Big changes in healthcare are coming to Brooklyn.
On Tuesday, close to 300 stakeholders in Brooklyn’s healthcare industry, along with community leaders and residents packed inside the auditorium of Brookdale Hospital for an urgent announcement. The meeting was called by the hospital to share the findings and recommendations of a two-year study on the ailing state of health services in Central and Northeast Brooklyn.
The study, entitled, “Reshaping the Future of Healthcare,” was commissioned by the New York State Department of Health and conducted by Northwell Ventures, following a $700 million appropriation of capital funding with $1.5 billion in operating subsidy in 2015 by the governor’s office to four hospitals in Central and Northeast Brooklyn: Brookdale University Hospital and Medical Center, Kingsbrook Jewish Medical Center, Interfaith Medical Center and Wyckoff Heights Medical Center.
“Two billion dollars over five to seven years,” said Jeff Kraut, head of strategy at Northwell. “I don’t think any other health system has ever been provided this sort of support.”
The funds were designated to support projects that will significantly transform the organization and delivery of health services towards financial stability and long-term sustainability of health systems in urban communities with the poorest health outcomes.
[perfectpullquote align=”right” cite=”” link=”” color=”” class=”” size=””]“This is the year we will make healthcare in Brooklyn the model of urban health,”[/perfectpullquote]
After the budget allocation and 24 months of collaborative research, community engagement meetings and focus group studies, residents, hospital staff and community board members gathered to hear where and how the money ultimately would be spent.
Brookdale Hospital will receive the lionshare of the 2017 funding, according to the report– $140 million of the $310 million in year-one. Wykoff would receive $70 million; Kingsbrook, $50 million; and Interfaith, $50 million.
Kraut said the biggest takeaway from the study is that all of the hospitals would need to begin to reorganize, merge and operate as a collaborative network of health systems with a single view of governance that effectively provides integrative services equipped to meet patient needs.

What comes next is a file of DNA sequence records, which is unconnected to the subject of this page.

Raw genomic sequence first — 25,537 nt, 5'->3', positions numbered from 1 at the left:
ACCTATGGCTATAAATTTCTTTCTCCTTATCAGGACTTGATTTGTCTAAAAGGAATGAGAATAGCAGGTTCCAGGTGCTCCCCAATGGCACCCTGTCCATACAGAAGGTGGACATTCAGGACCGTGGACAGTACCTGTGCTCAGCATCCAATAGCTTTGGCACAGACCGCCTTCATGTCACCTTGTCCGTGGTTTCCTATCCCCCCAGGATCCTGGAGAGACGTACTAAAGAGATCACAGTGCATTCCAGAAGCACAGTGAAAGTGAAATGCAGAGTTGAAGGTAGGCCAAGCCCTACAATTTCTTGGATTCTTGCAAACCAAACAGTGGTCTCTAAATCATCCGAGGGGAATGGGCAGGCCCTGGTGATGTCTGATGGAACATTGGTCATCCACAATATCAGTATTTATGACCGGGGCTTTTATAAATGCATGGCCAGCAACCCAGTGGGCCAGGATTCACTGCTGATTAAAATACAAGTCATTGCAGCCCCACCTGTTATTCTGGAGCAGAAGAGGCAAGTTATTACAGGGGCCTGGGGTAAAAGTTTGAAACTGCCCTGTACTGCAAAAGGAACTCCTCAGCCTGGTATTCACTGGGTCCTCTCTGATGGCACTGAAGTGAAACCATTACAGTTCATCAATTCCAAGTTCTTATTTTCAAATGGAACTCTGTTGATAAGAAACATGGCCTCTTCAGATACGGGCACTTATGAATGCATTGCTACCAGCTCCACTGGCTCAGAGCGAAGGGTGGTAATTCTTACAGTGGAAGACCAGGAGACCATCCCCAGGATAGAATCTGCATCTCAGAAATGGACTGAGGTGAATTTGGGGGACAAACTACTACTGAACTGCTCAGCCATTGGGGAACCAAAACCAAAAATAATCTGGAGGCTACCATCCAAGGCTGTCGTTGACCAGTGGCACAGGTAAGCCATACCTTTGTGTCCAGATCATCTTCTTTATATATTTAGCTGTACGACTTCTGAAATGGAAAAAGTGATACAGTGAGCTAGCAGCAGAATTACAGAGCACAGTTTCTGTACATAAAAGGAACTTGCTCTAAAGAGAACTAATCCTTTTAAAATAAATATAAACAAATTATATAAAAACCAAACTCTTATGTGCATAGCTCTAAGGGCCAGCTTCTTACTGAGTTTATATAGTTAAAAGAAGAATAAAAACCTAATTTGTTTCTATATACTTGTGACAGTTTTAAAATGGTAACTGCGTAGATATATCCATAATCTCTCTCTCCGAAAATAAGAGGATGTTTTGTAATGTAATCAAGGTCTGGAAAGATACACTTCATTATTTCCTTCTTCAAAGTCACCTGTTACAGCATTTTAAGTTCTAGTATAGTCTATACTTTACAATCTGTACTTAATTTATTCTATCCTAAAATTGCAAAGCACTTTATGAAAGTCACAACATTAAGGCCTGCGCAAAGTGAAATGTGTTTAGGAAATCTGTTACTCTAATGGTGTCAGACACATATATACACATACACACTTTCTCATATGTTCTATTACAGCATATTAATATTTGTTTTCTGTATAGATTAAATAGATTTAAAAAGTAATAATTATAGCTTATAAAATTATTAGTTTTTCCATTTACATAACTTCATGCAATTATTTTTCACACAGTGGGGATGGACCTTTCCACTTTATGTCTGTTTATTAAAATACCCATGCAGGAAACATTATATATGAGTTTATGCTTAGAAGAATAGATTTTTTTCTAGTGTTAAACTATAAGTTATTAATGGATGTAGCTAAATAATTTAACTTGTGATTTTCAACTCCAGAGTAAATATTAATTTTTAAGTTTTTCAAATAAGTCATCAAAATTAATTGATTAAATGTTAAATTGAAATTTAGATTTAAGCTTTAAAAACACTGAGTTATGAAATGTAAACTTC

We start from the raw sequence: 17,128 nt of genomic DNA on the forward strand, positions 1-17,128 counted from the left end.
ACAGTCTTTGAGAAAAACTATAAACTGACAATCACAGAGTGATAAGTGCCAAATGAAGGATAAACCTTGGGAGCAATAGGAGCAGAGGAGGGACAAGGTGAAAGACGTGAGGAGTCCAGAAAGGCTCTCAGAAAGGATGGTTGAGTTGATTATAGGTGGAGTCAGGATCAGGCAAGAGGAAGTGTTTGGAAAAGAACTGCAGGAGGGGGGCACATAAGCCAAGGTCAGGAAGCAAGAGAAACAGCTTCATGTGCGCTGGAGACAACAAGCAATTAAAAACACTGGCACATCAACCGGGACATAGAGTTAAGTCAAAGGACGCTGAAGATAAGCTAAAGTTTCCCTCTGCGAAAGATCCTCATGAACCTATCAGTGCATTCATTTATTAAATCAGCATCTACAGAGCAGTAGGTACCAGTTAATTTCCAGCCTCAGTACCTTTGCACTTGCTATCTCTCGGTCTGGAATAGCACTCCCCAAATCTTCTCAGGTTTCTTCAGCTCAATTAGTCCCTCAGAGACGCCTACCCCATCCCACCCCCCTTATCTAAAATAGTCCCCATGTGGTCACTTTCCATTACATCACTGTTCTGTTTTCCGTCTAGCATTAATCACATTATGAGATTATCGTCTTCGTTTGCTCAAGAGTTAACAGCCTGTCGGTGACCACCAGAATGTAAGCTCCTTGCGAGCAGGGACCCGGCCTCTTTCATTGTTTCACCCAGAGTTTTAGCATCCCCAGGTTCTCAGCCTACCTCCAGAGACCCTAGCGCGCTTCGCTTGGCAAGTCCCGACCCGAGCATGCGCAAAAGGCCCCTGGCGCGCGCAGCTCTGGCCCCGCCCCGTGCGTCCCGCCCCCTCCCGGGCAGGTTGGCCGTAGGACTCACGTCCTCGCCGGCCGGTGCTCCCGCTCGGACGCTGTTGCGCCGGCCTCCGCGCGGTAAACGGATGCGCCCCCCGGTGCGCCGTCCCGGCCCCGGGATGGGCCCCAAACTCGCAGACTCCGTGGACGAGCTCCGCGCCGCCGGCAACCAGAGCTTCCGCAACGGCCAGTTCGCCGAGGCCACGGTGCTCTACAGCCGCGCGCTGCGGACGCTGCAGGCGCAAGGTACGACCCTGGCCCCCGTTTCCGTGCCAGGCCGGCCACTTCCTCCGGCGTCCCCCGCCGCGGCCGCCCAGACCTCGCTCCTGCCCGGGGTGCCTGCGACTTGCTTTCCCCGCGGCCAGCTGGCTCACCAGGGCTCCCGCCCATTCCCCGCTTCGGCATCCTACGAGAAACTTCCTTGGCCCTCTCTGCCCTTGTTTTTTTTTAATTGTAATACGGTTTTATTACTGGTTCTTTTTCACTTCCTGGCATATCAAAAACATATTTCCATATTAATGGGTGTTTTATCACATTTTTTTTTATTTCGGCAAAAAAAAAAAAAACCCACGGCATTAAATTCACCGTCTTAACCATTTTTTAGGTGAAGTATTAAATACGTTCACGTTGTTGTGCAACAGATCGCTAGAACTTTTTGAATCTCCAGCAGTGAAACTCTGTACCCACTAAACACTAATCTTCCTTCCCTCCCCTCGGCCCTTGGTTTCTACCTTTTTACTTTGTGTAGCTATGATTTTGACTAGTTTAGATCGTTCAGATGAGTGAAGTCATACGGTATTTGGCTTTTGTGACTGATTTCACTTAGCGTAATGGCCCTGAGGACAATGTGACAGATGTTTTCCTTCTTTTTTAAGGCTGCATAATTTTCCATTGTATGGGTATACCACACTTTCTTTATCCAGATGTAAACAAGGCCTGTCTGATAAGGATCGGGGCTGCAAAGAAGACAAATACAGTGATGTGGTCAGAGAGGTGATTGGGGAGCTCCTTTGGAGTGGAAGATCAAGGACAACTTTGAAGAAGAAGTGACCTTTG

“The time has come to stop doing studies,” said Kraut. “What we’ve tried to do is provide a blueprint of action… We’re dealing with people; we’re dealing with communities; we’re dealing with jobs.”
The transformation plan would include regionalized clinical programs that restructure inpatient services across the four hospital campuses.
He added, significant upgrades in information technology would help facilitate a more integrated and uniform communications systems with an increased focus on ambulatory and urgent care facilities: “Your iPhone may become your most important medical advice,” he said.
The plan also would provide more on-site, residential outreach and consider the social impact of ancillary institutions, including housing, education and access to clean food.
“This is not about brick and mortar; it’s about a community of trust,” said Kraut. “There needs to be a more comprehensive solution of how we marry healthcare to the social determinants.”
Both Brookdale and Wykoff would continue to operate as community hospitals, handling most of the area’s in-patient care, whereas Kingsbrook and Interfaith would become buildouts of a large, geographically dispersed ambulatory care network. Brookdale should expect to see major renovations over the next five years, with a comprehensive buildout of its Emergency and ICU units, Kraut announced to a round of a applause.
Other report recommendations included recruiting new board members to constitute a majority of the board; establishing an office of academic affairs; partnering with the unions to retrain staff in ambulatory care and new clinical and operating structures; and developing a Health Enterprise Zone through a public-private partnership to more effectively address social determinants of health.
Although many of the current systems would be collapsed and or eliminated for efficiency and integration, a few of the panelists warned, still more funding would be needed before the transformation was complete.
Toward the end of his presentation Kraut finally said what so many of the audience members ultimately came to find out: the transformation plan included no job losses. In fact, the buildout aimed to increase staff by 30 percent, adding as many as 800 new jobs.
“This is the year we will make healthcare in Brooklyn the model of urban health,” said Dr. Howard A. Zucker, NY Commissioner of Health.
To view the view the plan’s executive summary, go here.
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